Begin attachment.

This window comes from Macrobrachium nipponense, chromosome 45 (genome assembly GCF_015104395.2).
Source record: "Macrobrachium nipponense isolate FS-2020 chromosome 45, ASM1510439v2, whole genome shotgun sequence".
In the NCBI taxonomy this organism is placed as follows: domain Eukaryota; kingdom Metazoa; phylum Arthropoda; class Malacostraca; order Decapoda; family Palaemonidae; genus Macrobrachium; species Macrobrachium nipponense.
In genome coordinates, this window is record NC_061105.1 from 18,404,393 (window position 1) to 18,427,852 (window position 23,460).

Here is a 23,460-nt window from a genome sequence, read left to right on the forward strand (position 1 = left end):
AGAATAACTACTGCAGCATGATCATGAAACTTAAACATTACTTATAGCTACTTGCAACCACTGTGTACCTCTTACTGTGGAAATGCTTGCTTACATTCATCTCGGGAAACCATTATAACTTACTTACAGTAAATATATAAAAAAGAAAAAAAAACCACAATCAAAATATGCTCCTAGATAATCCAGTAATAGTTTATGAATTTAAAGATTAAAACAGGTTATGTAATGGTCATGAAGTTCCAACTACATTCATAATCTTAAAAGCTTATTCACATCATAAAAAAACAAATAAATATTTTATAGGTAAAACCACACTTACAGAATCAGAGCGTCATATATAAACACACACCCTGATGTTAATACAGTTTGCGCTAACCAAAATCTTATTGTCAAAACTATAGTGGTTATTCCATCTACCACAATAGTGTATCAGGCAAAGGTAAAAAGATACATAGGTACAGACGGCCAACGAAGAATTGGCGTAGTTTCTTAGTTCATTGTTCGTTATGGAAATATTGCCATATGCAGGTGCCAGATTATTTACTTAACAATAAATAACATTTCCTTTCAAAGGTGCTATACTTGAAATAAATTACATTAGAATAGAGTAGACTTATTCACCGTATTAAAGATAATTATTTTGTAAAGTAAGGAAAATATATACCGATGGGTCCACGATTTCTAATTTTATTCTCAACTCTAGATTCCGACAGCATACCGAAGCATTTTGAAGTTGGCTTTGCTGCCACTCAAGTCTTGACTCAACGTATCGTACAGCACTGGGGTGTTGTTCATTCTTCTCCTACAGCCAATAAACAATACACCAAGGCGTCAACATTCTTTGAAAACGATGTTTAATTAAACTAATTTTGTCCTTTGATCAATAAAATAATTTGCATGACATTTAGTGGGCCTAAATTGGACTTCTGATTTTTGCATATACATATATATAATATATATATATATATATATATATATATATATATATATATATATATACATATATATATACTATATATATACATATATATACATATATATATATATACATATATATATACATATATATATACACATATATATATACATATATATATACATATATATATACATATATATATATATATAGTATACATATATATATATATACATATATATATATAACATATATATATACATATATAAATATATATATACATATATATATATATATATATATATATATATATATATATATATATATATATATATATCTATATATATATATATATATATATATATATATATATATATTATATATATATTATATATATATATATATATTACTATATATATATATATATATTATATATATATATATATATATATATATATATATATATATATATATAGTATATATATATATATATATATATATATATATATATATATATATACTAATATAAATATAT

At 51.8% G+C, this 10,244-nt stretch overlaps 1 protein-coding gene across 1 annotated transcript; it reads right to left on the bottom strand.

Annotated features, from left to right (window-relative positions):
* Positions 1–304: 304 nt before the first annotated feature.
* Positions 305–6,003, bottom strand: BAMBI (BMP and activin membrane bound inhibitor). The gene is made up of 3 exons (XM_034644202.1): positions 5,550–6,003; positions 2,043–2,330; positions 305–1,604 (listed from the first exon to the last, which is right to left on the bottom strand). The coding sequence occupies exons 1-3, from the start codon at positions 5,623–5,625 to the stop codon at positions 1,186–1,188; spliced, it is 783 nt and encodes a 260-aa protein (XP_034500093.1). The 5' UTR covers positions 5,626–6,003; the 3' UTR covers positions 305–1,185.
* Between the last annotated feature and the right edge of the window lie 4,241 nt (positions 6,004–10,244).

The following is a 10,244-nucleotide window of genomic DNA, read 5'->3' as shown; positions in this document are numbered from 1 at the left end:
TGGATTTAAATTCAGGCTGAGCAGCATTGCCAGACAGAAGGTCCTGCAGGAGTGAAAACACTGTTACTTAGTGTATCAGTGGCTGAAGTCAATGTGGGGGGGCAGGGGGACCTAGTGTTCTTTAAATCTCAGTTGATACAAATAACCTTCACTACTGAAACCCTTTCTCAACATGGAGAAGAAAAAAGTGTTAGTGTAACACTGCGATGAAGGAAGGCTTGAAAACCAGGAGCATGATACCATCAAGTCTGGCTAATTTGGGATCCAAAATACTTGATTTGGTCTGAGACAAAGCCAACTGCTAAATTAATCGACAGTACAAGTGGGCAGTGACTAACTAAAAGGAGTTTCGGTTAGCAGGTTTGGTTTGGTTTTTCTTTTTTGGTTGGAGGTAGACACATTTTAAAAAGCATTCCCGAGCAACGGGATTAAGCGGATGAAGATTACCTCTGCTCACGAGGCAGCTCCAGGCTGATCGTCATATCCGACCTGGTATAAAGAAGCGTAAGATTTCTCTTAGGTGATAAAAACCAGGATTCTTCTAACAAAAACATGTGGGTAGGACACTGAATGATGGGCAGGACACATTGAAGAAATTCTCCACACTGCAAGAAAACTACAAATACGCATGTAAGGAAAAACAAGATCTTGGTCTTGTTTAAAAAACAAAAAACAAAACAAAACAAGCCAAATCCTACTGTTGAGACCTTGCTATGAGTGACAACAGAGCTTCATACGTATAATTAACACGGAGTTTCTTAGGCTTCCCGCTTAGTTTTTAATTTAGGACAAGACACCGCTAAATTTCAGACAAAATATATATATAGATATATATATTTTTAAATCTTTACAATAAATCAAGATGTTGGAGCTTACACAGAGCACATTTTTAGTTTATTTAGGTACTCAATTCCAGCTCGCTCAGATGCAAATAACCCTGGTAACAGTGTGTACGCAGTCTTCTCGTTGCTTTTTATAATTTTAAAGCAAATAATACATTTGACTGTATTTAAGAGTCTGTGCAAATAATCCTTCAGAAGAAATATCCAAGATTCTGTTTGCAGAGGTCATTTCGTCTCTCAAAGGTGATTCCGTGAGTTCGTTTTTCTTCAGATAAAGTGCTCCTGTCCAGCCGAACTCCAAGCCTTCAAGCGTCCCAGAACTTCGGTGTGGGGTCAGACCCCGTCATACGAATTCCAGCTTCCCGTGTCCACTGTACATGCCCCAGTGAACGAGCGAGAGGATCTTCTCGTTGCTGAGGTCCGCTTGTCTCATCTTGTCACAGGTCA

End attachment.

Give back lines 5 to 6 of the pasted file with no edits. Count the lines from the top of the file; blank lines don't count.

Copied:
Here is a 23,460-nt window from a genome sequence, read left to right on the forward strand (position 1 = left end):
AGAATAACTACTGCAGCATGATCATGAAACTTAAACATTACTTATAGCTACTTGCAACCACTGTGTACCTCTTACTGTGGAAATGCTTGCTTACATTCATCTCGGGAAACCATTATAACTTACTTACAGTAAATATATAAAAAAGAAAAAAAAACCACAATCAAAATATGCTCCTAGATAATCCAGTAATAGTTTATGAATTTAAAGATTAAAACAGGTTATGTAATGGTCATGAAGTTCCAACTACATTCATAATCTTAAAAGCTTATTCACATCATAAAAAAACAAATAAATATTTTATAGGTAAAACCACACTTACAGAATCAGAGCGTCATATATAAACACACACCCTGATGTTAATACAGTTTGCGCTAACCAAAATCTTATTGTCAAAACTATAGTGGTTATTCCATCTACCACAATAGTGTATCAGGCAAAGGTAAAAAGATACATAGGTACAGACGGCCAACGAAGAATTGGCGTAGTTTCTTAGTTCATTGTTCGTTATGGAAATATTGCCATATGCAGGTGCCAGATTATTTACTTAACAATAAATAACATTTCCTTTCAAAGGTGCTATACTTGAAATAAATTACATTAGAATAGAGTAGACTTATTCACCGTATTAAAGATAATTATTTTGTAAAGTAAGGAAAATATATACCGATGGGTCCACGATTTCTAATTTTATTCTCAACTCTAGATTCCGACAGCATACCGAAGCATTTTGAAGTTGGCTTTGCTGCCACTCAAGTCTTGACTCAACGTATCGTACAGCACTGGGGTGTTGTTCATTCTTCTCCTACAGCCAATAAACAATACACCAAGGCGTCAACATTCTTTGAAAACGATGTTTAATTAAACTAATTTTGTCCTTTGATCAATAAAATAATTTGCATGACATTTAGTGGGCCTAAATTGGACTTCTGATTTTTGCATATACATATATATAATATATATATATATATATATATATATATATATATATATATATATATACATATATATATACTATATATATACATATATATACATATATATATATATACATATATATATACATATATATATACACATATATATATACATATATATATACATATATATATACATATATATATATATATAGTATACATATATATATATATACATATATATATATAACATATATATATACATATATAAATATATATATACATATATATATATATATATATATATATATATATATATATATATATATATATATATATCTATATATATATATATATATATATATATATATATATATATTATATATATATTATATATATATATATATATTACTATATATATATATATATATTATATATATATATATATATATATATATATATATATATATATATATAGTATATATATATATATATATATATATATATATATATATATATATACTAATATAAATATAT